Our Daughter’s Nightly Struggle (Not just for parents with daughters)

If your child has a smart phone, you may have noticed that it seems more like an extra appendage than just simply a tool to call and keep in touch with other people.  To separate a teen from their phone is akin to separating a mama bear from her cubs.  In this short article, you will find what one parent did to separate their daughter from her digital Pharaoh.  Their decision had a wonderful effect on their daughter, and it may be something that you want to consider doing for your family as well.

Soli Deo Gloria,

Adam B. Burrell

 

Building a Theological Library for Your Teen

As your children start to grow older one of the best gifts that you can give them is good theology. This should come in the way of good preaching, and teaching within the local church and the home of course. Yet one of the most helpful and lasting ways of doing this is by helping them to start building a good theological library. The idea would be to start purchasing 2-3 books a year, from the time they are 12 until about the age of 21, so that by the time they are an adult they have many wonderful theological resources at their fingertips to help them grow in grace and maturity. Below is a list of the top 28 book suggestion to start your young adult’s theological library.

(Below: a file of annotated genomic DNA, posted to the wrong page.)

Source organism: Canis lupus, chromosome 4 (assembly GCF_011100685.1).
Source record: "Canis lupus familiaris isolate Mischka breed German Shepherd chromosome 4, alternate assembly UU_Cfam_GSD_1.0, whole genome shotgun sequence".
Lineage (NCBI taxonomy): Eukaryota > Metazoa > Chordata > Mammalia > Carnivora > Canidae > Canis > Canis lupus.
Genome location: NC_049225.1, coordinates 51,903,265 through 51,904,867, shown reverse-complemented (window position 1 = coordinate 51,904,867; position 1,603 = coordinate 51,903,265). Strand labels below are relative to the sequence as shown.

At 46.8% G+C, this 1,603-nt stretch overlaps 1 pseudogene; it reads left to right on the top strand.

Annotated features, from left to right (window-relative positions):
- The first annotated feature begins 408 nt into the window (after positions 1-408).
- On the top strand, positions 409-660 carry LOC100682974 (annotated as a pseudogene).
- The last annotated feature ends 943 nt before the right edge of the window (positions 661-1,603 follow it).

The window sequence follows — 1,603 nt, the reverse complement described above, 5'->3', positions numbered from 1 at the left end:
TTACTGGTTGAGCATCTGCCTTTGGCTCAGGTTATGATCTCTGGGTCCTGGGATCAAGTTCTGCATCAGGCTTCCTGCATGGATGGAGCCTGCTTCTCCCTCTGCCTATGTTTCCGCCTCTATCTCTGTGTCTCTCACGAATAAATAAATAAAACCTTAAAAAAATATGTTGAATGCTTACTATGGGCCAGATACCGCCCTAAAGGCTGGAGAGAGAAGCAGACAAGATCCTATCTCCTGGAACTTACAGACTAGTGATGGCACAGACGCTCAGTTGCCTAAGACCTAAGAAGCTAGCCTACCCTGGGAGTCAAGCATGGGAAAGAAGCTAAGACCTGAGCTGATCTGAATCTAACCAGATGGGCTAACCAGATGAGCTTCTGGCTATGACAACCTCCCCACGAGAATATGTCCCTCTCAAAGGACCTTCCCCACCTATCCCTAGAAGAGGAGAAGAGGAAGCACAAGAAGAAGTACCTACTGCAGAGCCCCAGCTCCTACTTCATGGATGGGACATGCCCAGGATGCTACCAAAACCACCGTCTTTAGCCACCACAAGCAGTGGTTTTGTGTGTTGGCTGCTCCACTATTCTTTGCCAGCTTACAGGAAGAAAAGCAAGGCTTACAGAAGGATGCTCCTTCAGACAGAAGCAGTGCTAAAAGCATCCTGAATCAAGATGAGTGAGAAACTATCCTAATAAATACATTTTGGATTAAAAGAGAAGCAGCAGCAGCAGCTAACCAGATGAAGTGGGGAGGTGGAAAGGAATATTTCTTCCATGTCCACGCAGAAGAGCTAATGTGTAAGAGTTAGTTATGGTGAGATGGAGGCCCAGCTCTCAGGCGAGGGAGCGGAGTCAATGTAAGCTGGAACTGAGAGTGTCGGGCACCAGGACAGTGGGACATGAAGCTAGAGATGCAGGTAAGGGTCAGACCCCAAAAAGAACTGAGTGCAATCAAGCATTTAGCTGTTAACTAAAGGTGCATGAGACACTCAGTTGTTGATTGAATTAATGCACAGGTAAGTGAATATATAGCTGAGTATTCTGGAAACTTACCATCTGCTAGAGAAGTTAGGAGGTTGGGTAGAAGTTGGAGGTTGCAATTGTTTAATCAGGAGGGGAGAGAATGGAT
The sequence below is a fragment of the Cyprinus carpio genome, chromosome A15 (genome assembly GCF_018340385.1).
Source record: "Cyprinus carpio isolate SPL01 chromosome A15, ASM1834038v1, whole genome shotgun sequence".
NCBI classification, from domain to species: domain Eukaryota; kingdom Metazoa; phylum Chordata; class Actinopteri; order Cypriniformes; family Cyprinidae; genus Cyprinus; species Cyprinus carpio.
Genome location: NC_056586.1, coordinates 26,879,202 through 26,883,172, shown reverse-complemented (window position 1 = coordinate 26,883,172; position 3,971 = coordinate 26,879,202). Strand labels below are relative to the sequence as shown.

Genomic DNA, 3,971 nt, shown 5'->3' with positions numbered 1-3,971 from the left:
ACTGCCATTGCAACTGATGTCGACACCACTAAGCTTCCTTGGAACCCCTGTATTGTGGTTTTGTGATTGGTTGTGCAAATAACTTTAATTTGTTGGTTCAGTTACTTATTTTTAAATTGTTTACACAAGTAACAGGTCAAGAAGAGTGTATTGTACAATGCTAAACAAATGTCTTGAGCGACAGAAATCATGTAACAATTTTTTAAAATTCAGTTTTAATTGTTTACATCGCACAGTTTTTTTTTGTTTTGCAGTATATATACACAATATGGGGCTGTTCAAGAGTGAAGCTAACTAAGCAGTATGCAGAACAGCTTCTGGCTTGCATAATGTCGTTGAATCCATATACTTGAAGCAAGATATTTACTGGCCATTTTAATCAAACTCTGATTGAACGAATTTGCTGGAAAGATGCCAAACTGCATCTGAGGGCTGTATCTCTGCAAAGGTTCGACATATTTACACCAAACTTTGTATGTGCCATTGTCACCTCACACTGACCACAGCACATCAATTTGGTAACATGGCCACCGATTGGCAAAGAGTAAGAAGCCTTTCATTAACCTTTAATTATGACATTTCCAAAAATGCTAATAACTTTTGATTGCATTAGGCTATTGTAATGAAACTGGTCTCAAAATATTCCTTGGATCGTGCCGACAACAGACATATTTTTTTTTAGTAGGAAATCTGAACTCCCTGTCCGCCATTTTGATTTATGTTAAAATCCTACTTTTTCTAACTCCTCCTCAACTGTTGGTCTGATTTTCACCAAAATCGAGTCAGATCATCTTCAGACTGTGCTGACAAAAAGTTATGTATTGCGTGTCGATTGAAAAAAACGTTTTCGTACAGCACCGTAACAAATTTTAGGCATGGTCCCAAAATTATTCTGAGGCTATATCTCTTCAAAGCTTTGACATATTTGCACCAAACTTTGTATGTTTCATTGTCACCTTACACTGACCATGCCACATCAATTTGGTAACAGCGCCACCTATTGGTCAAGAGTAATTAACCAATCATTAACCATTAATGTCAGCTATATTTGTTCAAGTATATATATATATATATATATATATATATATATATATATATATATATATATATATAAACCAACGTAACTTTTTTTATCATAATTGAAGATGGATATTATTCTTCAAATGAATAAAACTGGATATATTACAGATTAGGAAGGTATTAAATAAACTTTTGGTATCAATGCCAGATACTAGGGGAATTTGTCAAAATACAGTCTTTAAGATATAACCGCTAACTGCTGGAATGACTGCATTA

Basic Theology:

  1. Systematic Theology”- Wayne Grudem

This is a monster of a book. It isn’t one that you simply sit down to read from cover to cover, but more of a theological encyclopedia. It hits on every major theme and doctrine of scripture and provides a thorough Biblical explanation of each.

  1. Christian Beliefs” –    Wayne Grudem

This is the small and more digestible companion to Wayne Grudem’s larger Systematic Theology books. It is a palatable book that is meant to explain the 20 basic doctrines that every Christian should know.

  1. Spiritual Disciplines for the Christian Life” –Donald Whitney

This is one of the most helpful books written within the last 50 years. It will help in building lifelong spiritual habits and disciplines.

  1. Just Do Something” – Kevin DeYoung

As the book title says, it is “a liberating approach to finding God’s will.” It is simple, conscience, and practical, yet straight from scripture.

  1. Knowing God” – J.I. Packer

We are told to “renew our minds” in Romans 12. One of the best ways to do this is by getting to know God more personally. This is what Packer’s book does . . . he helps the readers to know God on an extremely intimate level.

  1. What is the Gospel?” – Greg Gilbert

Knowing the gospel and understanding the gospel is key for the people of God. It is a doctrine that we never graduate from. This little book explains the big truths of the gospel in a bit size way. It is wonderful recourse to read over and over again.

  1. Father, Son, Holy Spirit” – Bruce Ware